Stock futures opened slightly lower Wednesday evening as investors awaited the Labor Department’s weekly jobless claims report and another handful of earnings results before the bell.
Federal Open Market Committee’s July meeting minutes, as well as officials’ apparent unreadiness to clearly signal their guidance on the path forward for interest rates at their next meeting. Policymakers also appeared to shirk the prospects of adopting formal yield curve targets in the near-term.
US central bankers agreed that “the ongoing public health crisis would weigh heavily on economic activity, employment, and inflation in the near term and was posing considerable risks to the economic outlook over the medium term.”” data-reactid=”22″>On the US economy, US central bankers agreed that “the ongoing public health crisis would weigh heavily on economic activity, employment, and inflation in the near term and was posing considerable risks to the economic outlook over the medium term.”
“Despite evident concerns that the resurgence in infections could weigh on the economy, the majority of officials were content to wait for more incoming information,” Paul Ashworth, Capital Economics chief US economist, said in a note. “With the infection rate falling again, there may be less urgency to add to the monetary policy stimulus. But the other thing that stands out from the minutes is that Fed officials still believe ‘strong fiscal policy support’ is ‘necessary to encourage expeditious improvements in labor market condition. With Congress failing to extend the fiscal stimulus, more of the burden will fall to monetary policy.”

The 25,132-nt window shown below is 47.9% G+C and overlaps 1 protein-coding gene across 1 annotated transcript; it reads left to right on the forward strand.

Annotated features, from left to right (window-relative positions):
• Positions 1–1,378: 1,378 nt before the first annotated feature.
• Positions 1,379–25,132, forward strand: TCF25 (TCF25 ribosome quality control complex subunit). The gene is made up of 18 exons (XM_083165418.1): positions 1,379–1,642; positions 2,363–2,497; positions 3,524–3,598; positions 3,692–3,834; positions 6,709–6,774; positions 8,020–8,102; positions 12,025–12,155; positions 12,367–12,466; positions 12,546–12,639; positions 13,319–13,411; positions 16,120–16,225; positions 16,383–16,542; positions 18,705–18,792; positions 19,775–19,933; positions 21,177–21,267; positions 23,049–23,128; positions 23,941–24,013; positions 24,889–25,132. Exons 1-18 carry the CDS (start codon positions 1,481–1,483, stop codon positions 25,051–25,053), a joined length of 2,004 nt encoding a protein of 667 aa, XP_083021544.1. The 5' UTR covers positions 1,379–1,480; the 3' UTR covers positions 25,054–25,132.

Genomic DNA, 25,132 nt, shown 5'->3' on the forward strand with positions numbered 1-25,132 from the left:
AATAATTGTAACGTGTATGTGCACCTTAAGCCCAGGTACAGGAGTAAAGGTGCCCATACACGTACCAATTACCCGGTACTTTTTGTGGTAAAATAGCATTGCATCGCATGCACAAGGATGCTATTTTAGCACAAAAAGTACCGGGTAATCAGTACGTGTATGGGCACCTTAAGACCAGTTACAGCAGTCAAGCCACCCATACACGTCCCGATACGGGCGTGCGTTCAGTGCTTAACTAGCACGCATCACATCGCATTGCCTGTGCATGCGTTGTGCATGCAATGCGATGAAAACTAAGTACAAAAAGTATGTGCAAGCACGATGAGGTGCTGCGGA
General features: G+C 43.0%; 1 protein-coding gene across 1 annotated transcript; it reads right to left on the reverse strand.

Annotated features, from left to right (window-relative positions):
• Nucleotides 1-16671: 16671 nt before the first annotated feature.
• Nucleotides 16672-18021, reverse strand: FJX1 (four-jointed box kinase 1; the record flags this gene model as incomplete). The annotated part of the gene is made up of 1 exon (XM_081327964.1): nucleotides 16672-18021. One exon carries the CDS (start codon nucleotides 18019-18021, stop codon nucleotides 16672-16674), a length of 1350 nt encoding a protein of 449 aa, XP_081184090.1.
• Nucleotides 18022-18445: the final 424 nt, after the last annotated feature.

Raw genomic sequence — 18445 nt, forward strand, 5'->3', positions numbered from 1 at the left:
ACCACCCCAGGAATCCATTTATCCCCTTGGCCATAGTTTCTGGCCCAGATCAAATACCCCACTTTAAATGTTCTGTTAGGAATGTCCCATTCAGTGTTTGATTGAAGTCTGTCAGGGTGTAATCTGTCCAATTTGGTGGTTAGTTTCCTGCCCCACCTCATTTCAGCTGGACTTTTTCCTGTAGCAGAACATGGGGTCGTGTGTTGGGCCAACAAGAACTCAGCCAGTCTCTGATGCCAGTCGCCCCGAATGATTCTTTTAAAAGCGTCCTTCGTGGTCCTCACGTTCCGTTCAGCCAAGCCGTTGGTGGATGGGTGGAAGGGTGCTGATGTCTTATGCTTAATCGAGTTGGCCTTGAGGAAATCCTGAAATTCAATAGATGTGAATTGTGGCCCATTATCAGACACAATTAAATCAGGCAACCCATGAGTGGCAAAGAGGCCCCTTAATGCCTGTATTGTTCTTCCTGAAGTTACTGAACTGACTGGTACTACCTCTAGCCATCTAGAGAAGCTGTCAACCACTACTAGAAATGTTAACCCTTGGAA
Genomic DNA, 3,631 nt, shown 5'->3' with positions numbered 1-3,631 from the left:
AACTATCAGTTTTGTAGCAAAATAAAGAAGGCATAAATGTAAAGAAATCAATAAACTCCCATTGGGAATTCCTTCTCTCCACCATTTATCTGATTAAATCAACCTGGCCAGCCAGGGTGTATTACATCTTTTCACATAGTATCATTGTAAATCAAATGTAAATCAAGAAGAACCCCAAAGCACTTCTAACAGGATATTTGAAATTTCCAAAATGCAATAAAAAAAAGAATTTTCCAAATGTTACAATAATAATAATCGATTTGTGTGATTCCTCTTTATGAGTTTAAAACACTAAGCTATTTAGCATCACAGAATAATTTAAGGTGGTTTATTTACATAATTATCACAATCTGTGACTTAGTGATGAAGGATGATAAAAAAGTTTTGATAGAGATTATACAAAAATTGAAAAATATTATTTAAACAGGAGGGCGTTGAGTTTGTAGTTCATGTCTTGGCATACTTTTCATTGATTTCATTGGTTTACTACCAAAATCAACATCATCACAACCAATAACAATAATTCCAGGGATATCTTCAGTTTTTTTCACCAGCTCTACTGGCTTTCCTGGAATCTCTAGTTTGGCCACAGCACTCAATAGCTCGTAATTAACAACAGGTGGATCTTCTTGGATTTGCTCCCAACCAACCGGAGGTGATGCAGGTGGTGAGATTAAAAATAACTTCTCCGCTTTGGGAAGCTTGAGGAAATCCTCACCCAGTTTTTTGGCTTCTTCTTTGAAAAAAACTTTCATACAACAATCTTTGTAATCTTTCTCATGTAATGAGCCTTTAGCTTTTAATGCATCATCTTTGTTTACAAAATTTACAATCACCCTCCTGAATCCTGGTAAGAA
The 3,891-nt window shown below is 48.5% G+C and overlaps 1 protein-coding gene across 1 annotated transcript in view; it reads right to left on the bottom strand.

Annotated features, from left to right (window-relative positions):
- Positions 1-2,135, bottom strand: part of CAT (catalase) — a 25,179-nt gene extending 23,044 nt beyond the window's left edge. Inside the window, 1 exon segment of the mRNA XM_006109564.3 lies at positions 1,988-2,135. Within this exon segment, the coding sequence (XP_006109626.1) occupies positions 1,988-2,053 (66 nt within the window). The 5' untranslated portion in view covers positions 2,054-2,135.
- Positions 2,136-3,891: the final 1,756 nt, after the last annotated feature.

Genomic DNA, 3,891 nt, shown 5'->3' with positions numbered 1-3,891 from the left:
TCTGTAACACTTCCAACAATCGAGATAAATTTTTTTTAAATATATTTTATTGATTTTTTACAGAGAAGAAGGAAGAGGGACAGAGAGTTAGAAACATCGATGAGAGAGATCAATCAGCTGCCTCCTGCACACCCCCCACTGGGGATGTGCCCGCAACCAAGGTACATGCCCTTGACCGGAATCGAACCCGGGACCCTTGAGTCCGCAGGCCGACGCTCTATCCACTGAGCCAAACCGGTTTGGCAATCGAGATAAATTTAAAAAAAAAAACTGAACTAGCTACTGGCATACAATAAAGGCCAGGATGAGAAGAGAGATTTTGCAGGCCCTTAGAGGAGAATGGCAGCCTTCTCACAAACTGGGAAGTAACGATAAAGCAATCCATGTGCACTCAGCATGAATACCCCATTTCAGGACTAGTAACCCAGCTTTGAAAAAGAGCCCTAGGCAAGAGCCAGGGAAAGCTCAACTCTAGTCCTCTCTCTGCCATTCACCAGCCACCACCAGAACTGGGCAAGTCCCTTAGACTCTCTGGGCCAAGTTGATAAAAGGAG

Labor Department’s weekly unemployment claims report. Consensus economists expect another 920,000 individuals filed new jobless claims last week, coming in below the 1 million mark for a second time since the start of the pandemic, but holding still well above the pre-pandemic record of 665,000 new claims from March 2009.
TGT) rallied 12.7% to close at a record high Wednesday, after the big-box retailer reported its fastest-ever sales growth in the second quarter, driven by a 195% surge in e-commerce sales. Shares added mostly to gains in late trading. Lowe’s (LOW) shares closed modestly higher, but hovered near the flat line after the home-improvement giant reported a 35% jump in US DIY comparable sales, driven by a surge in consumers taking on redecorating projects during the pandemic.
6:01 p.m. ET Wednesday: Stock futures open slightly lower
Here were the main moves in equity markets, as of 6:01 p.m. ET:
S&P 500 futures (ES=F): 3,370.25, down 2.5 points or 0.07%
Dow futures (YM=F): 27,628.00, down 4 points, or 0.01%
Nasdaq futures (NQ=F): 11,326.5, down 5.5 points, or 0.05%
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